>> And thus itsfiledescriptoris invalid.

>
> Okay, I changed it to a try: ... finally: block where I open the file
> and in finally I close it. Nothing has changed. The error still
> occures.


Where does the error occur? If Cameron is right, it occurs somewhere
completely different, when serializer.dump() is already long done, when
some unsuspecting fool tries to do something with serializer.outf (such
as closing it)

>
> Doesn't the
>
> with open(outpath, 'wb') as outf:
>
> clause has to wait until the pdfserialiser.dump method has finished
> anyway? IMHO it can't just call it and immediately close it.
>
> At least the try: finally: construct should work? Or does it the same
> (call the method and immediately jump to the finally close)?
>
> Would it work if I would write:
>
> with closing(outpath, 'wb') as outf: ?
>
> I'm a little bit confused about Python's strange processing ...


 
Reply With Quote
 
joblack
Guest
Posts: n/a
 
      07-15-2010
> Where does the error occur? If Cameron is right, it occurs somewhere
> completely different, when serializer.dump() is already long done, when
> some unsuspecting fool tries to do something with serializer.outf (such
> as closing it)

I have found it but still I don't get it.

Dump looks like this:

....

File "C: ... ineptpdf8.4.20.pyw", line 1266, in initialize return
self.initialize_fopn(docid, param)
File "C: ... ineptpdf8.4.20.pyw", line 1411, in initialize_fopn print
buildurl

IOError: [Errno 9] Bad file descriptor

Two strange things:

1st: in the buildurl is only the url (as a string) to open (something
like http://www.serverblaba.com/asdfasdf?wdfasdf=4&awfwf=34 ...)
2nd: it works if I start in in IDLE, it doesn't work if I double klick
on the .pyw file.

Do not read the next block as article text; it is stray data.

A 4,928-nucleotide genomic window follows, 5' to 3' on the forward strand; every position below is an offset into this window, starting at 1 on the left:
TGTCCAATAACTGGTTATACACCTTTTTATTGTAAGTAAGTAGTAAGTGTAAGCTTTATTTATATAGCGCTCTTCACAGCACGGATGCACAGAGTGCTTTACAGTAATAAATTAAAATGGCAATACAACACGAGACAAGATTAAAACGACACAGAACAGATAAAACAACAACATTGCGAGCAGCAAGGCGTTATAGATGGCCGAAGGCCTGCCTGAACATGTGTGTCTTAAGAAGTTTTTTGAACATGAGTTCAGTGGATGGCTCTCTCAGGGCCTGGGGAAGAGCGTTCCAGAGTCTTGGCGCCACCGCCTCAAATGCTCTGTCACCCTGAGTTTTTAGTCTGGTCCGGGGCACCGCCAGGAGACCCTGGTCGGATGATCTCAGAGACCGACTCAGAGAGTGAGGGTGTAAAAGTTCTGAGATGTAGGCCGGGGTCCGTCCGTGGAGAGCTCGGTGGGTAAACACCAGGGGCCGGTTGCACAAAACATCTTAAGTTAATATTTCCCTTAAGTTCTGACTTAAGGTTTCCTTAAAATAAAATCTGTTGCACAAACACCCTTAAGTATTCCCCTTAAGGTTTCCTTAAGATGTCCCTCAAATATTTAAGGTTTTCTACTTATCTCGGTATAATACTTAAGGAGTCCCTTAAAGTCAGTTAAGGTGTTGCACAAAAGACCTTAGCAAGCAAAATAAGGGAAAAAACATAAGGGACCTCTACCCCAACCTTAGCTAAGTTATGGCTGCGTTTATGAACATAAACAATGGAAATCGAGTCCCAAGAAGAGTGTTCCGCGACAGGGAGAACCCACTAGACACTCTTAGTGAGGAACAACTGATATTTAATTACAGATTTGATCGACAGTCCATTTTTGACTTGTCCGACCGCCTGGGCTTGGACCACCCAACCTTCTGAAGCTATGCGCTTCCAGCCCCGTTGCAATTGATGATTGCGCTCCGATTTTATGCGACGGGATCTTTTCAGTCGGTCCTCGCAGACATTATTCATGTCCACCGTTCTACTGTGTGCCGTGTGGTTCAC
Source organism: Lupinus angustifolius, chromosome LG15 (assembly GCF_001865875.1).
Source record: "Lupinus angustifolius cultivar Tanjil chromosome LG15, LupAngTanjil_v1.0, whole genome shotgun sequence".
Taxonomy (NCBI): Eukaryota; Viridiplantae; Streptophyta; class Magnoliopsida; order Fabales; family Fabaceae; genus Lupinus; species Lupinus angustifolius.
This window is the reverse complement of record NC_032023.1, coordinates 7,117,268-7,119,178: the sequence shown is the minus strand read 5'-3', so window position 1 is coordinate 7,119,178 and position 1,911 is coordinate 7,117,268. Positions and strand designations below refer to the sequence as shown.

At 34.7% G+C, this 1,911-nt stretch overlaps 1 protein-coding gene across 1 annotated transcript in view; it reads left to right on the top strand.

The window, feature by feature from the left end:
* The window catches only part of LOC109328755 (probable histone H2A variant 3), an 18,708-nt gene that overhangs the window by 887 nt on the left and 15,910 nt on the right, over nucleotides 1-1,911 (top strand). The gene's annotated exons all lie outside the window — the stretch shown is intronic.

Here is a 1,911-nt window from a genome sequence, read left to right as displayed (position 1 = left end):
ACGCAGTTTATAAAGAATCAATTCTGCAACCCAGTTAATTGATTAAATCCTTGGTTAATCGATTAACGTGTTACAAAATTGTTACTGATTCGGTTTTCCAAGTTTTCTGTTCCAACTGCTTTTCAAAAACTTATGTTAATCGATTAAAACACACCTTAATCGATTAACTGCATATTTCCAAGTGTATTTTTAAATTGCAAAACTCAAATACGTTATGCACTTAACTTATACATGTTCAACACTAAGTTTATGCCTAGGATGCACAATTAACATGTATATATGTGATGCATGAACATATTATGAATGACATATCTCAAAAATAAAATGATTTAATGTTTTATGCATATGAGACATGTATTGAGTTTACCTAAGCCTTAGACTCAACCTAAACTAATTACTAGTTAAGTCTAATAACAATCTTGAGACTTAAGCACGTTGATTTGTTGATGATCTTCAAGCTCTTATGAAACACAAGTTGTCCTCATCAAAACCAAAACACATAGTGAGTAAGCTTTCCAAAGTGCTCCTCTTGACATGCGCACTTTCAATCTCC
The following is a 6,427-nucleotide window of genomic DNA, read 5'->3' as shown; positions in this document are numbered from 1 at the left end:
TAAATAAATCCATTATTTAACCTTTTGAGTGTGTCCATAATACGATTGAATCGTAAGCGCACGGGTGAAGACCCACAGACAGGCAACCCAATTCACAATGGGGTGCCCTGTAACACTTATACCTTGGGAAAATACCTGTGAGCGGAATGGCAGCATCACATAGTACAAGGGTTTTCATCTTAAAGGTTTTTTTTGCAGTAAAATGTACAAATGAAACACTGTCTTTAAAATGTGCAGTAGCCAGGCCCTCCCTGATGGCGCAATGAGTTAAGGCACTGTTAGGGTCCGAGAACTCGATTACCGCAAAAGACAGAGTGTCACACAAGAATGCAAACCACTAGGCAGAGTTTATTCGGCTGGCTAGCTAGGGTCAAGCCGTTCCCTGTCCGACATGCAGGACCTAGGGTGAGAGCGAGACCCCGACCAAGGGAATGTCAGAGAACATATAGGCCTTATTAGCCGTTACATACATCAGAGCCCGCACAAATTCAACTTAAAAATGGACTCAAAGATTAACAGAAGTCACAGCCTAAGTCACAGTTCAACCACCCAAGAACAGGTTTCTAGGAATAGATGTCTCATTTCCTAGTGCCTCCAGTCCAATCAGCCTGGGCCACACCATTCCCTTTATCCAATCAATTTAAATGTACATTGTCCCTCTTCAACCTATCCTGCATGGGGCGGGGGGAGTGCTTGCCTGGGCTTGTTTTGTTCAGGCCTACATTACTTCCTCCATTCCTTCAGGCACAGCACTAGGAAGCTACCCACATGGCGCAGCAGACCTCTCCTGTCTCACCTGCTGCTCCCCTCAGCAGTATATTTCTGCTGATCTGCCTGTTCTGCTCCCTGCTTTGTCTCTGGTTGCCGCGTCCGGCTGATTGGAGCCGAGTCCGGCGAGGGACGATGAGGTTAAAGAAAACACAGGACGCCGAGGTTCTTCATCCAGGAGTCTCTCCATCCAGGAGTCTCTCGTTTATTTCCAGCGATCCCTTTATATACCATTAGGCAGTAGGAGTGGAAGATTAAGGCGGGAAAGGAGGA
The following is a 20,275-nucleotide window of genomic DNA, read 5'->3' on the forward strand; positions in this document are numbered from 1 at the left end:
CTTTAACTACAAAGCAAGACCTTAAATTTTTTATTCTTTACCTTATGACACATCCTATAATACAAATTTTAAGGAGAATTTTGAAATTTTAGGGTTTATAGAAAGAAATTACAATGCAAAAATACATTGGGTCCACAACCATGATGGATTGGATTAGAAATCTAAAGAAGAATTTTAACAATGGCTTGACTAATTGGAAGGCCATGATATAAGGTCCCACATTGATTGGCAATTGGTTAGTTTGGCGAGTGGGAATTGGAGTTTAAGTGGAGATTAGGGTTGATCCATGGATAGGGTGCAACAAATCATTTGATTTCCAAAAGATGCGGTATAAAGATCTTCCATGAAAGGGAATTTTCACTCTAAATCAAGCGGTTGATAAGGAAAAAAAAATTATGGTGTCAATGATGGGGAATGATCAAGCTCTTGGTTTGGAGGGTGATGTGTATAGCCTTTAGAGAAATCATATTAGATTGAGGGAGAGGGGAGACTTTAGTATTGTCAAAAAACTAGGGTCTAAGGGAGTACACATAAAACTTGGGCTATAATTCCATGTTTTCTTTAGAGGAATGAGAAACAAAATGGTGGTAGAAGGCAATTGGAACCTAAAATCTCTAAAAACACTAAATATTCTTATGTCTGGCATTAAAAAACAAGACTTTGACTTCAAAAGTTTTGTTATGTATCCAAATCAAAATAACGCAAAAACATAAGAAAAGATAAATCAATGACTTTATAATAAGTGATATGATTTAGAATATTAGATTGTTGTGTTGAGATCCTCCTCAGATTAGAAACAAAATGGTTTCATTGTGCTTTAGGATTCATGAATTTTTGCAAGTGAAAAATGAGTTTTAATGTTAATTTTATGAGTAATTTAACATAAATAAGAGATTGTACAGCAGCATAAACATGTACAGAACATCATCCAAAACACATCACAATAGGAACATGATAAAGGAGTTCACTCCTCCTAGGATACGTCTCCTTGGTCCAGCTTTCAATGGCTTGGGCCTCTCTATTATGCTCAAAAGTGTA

How can printing out a string throw a IOError exception? I'm quite
puzzled.
 
Reply With Quote
 
MRAB
Guest
Posts: n/a
 
      07-16-2010
joblack wrote:
>> Where does the error occur? If Cameron is right, it occurs somewhere
>> completely different, when serializer.dump() is already long done, when
>> some unsuspecting fool tries to do something with serializer.outf (such
>> as closing it)

> I have found it but still I don't get it.
>
> Dump looks like this:
>
> ...
>
> File "C: ... ineptpdf8.4.20.pyw", line 1266, in initialize return
> self.initialize_fopn(docid, param)
> File "C: ... ineptpdf8.4.20.pyw", line 1411, in initialize_fopn print
> buildurl
>
> IOError: [Errno 9] Bad file descriptor
>
> Two strange things:
>
> 1st: in the buildurl is only the url (as a string) to open (something
> like http://www.serverblaba.com/asdfasdf?wdfasdf=4&awfwf=34 ...)
> 2nd: it works if I start in in IDLE, it doesn't work if I double klick
> on the .pyw file.
>
> How can printing out a string throw a IOError exception? I'm quite
> puzzled.


The extension .pyw says to run the script without opening a console
window. If there's no console, the script can't print to it. Result?
IOError exception.
 
Reply With Quote
 
 
 
Reply

Thread Tools

Posting Rules
You may not post new threads
You may not post replies
You may not post attachments
You may not edit your posts

BB code is On
Smilies are On
[IMG] code is On
HTML code is Off
Trackbacks are On
Pingbacks are On
Refbacks are Off


Similar Threads
Thread Thread Starter Forum Replies Last Post
errno 22 instead of errno 2 Glenn Linderman Python 0 01-28-2009 07:52 AM
&errno, sizeof errno viza C Programming 20 09-14-2008 09:53 PM
Bad file descriptor - connect(2) (Errno::EBADF) Valerie Hollingsworth Ruby 0 05-09-2008 05:39 PM
[Errno 9] Bad File Descriptor on Windows 2003 Server & Py 2.4.1 rbt Python 4 05-03-2005 05:13 PM
`close': Bad file descriptor - filename (Errno::EBADF) Simon Strandgaard Ruby 4 02-16-2004 10:04 PM



Advertisments